Editorial: How Warde Students Get Their News

With the epidemic of fake news and attacks on the free press from the executive branch, it is important for citizens to be educated on not just the contents of the news, but how they receive it. In a recent survey by the Pew Research Center, it was determined that 67% of Americans get at least a portion of their news from social media sites, an increase from 62% in 2016. The question at hand: how does this affect Warde students?

Generation Z is notorious, much like their millennial predecessors, for being stereotypically ignorant of the news. “I just hear it from people,” said Sydney Kleinman, a freshman. Senior Olivia Enhoffer echoed that sentiment saying, “When the news is on in the morning I’ll see it, but otherwise I don’t tend to check it.”

It is a complex issue to determine why students are not checking the news, creating a paradox when looking at political involvement. Generation Z is also a part of a growing trend of the “political coming” as coined by analysts at NPR and The Hill, which makes it odd that they would not check the news when they are so intent on changing the political atmosphere. “I tend to ignore it because it’s always so depressing and biased,” says Katie Harris, a Warde Senior. “I’d rather not focus on it.”

Michael McAleese, a junior, responded to whether he thinks that his peers check the news by saying, “I think that a lot of people think [the news] doesn’t really affect them yet and that they don’t have to worry about it since they’re not adults. The news can seem so much like a grown-up thing, that maybe people see their parents do it and therefore don’t want to.”

There is a larger problem at hand therefore before even analyzing how media bias impacts Warde Students; if they are not checking the news consciously in the first place, then they are being affected in a different way. If media bias and the news are deterring students from staying up-to-date though, there is a lack of educated decision-making and action that will follow. The future may see a lack of knowledgeable activists and advocates, creating a cycle that makes the news unappealing to follow. While the news is not supposed to be warm-and-fuzzy for viewers, there should be a way to overcome this negative association so that people are at least educated on what is going on around them.

As for students that do check the news, there is often a consciousness of media bias, but lack of clarity of how to fix that. “Usually I watch the news on TV or I’ll just see things online,” says sophomore Sami Omaish. “I don’t get too much of my news on social media, but sometimes I’ll look on Snapchat.” When asked about his trust in these sources, he said, “I trust what I see on TV more than social media since it’s more reliable. I typically watch CNN, but I’m thinking I should watch BBC more since it’s more trustworthy.”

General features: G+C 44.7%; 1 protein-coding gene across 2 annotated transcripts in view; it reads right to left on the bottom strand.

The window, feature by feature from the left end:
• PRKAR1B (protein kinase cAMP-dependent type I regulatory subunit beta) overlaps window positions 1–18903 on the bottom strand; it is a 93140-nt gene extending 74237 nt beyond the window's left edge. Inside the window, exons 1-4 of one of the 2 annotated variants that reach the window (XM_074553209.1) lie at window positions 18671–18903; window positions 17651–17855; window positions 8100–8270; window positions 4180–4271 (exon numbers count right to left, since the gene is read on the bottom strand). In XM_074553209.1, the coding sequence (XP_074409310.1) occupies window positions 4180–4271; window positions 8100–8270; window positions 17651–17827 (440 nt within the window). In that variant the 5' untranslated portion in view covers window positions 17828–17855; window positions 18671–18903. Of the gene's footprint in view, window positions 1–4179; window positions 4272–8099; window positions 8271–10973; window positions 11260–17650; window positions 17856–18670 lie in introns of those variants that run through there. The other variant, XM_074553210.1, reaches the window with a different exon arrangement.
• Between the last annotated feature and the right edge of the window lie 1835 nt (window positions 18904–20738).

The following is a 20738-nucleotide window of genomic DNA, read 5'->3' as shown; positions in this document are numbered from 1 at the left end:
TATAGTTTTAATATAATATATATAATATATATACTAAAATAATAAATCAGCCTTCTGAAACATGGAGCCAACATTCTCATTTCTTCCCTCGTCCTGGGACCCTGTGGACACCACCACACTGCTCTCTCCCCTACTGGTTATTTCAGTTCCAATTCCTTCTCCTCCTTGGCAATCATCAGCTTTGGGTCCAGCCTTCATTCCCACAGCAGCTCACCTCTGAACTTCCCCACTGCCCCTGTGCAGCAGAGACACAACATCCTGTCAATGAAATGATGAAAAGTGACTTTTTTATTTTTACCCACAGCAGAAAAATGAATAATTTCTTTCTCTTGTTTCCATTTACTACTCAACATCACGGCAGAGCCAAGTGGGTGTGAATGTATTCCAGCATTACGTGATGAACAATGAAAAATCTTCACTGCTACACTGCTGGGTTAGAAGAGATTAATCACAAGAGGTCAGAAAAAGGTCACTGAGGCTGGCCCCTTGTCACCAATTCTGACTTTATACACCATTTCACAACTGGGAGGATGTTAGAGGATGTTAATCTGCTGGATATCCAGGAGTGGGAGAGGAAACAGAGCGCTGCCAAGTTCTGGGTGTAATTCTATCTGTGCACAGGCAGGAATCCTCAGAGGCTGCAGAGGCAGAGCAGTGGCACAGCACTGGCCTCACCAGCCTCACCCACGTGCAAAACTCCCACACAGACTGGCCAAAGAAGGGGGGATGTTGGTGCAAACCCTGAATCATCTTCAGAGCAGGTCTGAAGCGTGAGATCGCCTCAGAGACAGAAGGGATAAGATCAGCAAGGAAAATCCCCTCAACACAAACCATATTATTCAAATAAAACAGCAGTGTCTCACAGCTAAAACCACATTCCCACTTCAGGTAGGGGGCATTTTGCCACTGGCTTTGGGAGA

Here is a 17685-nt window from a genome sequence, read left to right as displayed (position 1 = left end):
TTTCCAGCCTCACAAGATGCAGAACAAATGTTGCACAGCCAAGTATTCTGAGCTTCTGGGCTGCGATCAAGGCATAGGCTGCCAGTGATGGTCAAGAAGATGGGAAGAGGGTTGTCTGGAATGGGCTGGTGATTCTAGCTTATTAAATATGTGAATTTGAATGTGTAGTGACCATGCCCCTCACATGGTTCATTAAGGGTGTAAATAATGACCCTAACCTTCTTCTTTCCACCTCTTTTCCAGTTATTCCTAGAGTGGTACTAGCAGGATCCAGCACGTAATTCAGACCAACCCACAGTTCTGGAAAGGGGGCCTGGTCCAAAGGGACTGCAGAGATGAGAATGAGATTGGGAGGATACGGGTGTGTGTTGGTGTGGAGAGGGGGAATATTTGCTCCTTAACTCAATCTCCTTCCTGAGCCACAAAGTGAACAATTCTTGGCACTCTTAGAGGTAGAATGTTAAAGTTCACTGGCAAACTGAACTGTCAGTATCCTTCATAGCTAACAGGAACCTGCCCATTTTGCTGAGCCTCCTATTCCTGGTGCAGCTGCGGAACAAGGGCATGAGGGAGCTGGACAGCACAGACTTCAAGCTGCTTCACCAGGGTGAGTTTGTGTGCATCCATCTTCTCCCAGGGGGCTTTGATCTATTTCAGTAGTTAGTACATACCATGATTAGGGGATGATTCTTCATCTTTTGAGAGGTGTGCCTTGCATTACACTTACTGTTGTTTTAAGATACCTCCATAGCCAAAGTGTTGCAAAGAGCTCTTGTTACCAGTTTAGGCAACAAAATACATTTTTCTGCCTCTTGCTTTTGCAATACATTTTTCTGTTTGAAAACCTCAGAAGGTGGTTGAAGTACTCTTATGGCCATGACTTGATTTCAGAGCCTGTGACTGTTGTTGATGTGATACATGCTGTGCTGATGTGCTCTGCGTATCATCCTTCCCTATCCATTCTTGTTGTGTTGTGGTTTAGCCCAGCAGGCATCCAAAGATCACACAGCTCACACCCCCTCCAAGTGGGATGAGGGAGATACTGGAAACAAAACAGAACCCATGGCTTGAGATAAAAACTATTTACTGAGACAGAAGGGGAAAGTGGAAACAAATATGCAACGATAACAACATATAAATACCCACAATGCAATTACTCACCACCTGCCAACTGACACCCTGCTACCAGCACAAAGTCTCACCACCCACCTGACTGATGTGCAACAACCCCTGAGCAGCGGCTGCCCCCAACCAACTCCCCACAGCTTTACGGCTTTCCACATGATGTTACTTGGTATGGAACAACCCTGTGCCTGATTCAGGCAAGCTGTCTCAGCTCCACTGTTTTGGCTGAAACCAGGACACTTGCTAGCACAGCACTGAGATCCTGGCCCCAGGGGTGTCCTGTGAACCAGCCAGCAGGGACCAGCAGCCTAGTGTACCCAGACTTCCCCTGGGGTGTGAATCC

McAleese commented, “I would say probably I have a positive relationship with my news sources, which is primarily on TV or online alerts. I’m skeptical sometimes and take everything with a grain of salt. I try to see what multiple people are saying about it to get a good perspective since I think it’s good to check the news and stay informed.”

From these comments, it’s clear that even students that check the news know of its foundational flaws. “I generally watch Last Week Tonight with John Oliver or Rachel Maddow,” says Caroline Lauf, a senior who considers herself up-to-date on what is happening in the news. “I’m completely and fully aware that most of the media I watch is biased. It drives me crazy since I like to get a good perspective, but I also don’t find myself trying to watch Fox News for the other side.” As for her hopes: “I would like more of a middle ground since I tend to agree with a lot of what’s being said, but know that it’s not the full story either. It’s hard to find a reliable source.”

So what should students do? “You never know what could be doctored [on social media],” says Lauf, “It’s really important to remember that news on Facebook or Snapchat isn’t as credible as a website. And there is still bias.” Website like Allsides.com which analyze the bias and present a variety of sources on the same topic are a great place to start for those looking to check the news on a variety of topics. This resource is a good place to look at news from the left, right, and center, and therefore sites that show up more often in the center category can be used as reliable less biased sources.

Another tip: don’t just read opinions or op-eds. These articles are directly stating that they will contain opinions and be influenced by personal bias. While they may be good to read after forming one’s own opinion, they are less desirable as a first stop for news. (add thingy)

A final tip: find a news source that works for you. “I tend to check the New York Times mobile app when on the go, and then watch [television] at home. The system works for me,” says Lauf. Omaish has a similar process. “I tend to avoid checking the news on social media while I’m out and about since I’m not always looking to check for bias,” he stated. Obviously these aren’t the only options and there are plenty of credible mobile options, but it’s all about personal preference and making sure you’re getting your information from a reliable, unbiased source.

It’s important that students read the news, now it’s just time to start checking it.

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